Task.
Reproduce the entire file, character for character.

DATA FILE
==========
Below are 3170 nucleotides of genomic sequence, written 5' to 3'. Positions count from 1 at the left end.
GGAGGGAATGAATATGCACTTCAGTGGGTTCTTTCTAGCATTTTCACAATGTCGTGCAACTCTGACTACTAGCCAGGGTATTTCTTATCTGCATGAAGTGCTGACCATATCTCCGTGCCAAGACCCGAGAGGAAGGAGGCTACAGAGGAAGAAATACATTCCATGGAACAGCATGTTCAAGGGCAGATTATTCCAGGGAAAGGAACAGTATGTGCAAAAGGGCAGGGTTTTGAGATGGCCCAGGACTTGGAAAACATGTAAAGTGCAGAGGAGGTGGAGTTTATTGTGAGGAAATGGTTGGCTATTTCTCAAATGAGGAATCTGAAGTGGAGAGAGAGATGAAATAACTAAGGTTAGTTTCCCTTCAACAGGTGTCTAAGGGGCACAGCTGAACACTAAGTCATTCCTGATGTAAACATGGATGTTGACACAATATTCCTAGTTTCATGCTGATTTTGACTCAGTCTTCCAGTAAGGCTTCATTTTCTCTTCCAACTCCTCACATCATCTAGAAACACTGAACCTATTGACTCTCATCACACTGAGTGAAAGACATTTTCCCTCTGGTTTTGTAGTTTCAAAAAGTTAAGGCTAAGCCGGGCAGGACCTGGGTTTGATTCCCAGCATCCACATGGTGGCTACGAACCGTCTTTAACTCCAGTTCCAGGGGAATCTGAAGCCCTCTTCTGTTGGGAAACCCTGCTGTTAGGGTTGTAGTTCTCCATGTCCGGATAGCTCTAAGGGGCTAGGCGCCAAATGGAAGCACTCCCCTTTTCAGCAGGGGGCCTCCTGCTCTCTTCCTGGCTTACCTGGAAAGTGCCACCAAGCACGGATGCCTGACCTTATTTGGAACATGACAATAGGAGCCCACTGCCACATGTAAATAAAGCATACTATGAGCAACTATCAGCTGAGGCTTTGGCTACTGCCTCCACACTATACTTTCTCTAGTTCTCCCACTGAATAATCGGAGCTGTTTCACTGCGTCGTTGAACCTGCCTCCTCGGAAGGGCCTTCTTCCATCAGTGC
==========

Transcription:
Below are 3170 nucleotides of genomic sequence, written 5' to 3'. Positions count from 1 at the left end.
GGAGGGAATGAATATGCACTTCAGTGGGTTCTTTCTAGCATTTTCACAATGTCGTGCAACTCTGACTACTAGCCAGGGTATTTCTTATCTGCATGAAGTGCTGACCATATCTCCGTGCCAAGACCCGAGAGGAAGGAGGCTACAGAGGAAGAAATACATTCCATGGAACAGCATGTTCAAGGGCAGATTATTCCAGGGAAAGGAACAGTATGTGCAAAAGGGCAGGGTTTTGAGATGGCCCAGGACTTGGAAAACATGTAAAGTGCAGAGGAGGTGGAGTTTATTGTGAGGAAATGGTTGGCTATTTCTCAAATGAGGAATCTGAAGTGGAGAGAGAGATGAAATAACTAAGGTTAGTTTCCCTTCAACAGGTGTCTAAGGGGCACAGCTGAACACTAAGTCATTCCTGATGTAAACATGGATGTTGACACAATATTCCTAGTTTCATGCTGATTTTGACTCAGTCTTCCAGTAAGGCTTCATTTTCTCTTCCAACTCCTCACATCATCTAGAAACACTGAACCTATTGACTCTCATCACACTGAGTGAAAGACATTTTCCCTCTGGTTTTGTAGTTTCAAAAAGTTAAGGCTAAGCCGGGCAGGACCTGGGTTTGATTCCCAGCATCCACATGGTGGCTACGAACCGTCTTTAACTCCAGTTCCAGGGGAATCTGAAGCCCTCTTCTGTTGGGAAACCCTGCTGTTAGGGTTGTAGTTCTCCATGTCCGGATAGCTCTAAGGGGCTAGGCGCCAAATGGAAGCACTCCCCTTTTCAGCAGGGGGCCTCCTGCTCTCTTCCTGGCTTACCTGGAAAGTGCCACCAAGCACGGATGCCTGACCTTATTTGGAACATGACAATAGGAGCCCACTGCCACATGTAAATAAAGCATACTATGAGCAACTATCAGCTGAGGCTTTGGCTACTGCCTCCACACTATACTTTCTCTAGTTCTCCCACTGAATAATCGGAGCTGTTTCACTGCGTCGTTGAACCTGCCTCCTCGGAAGGGCCTTCTTCCATCAGTGC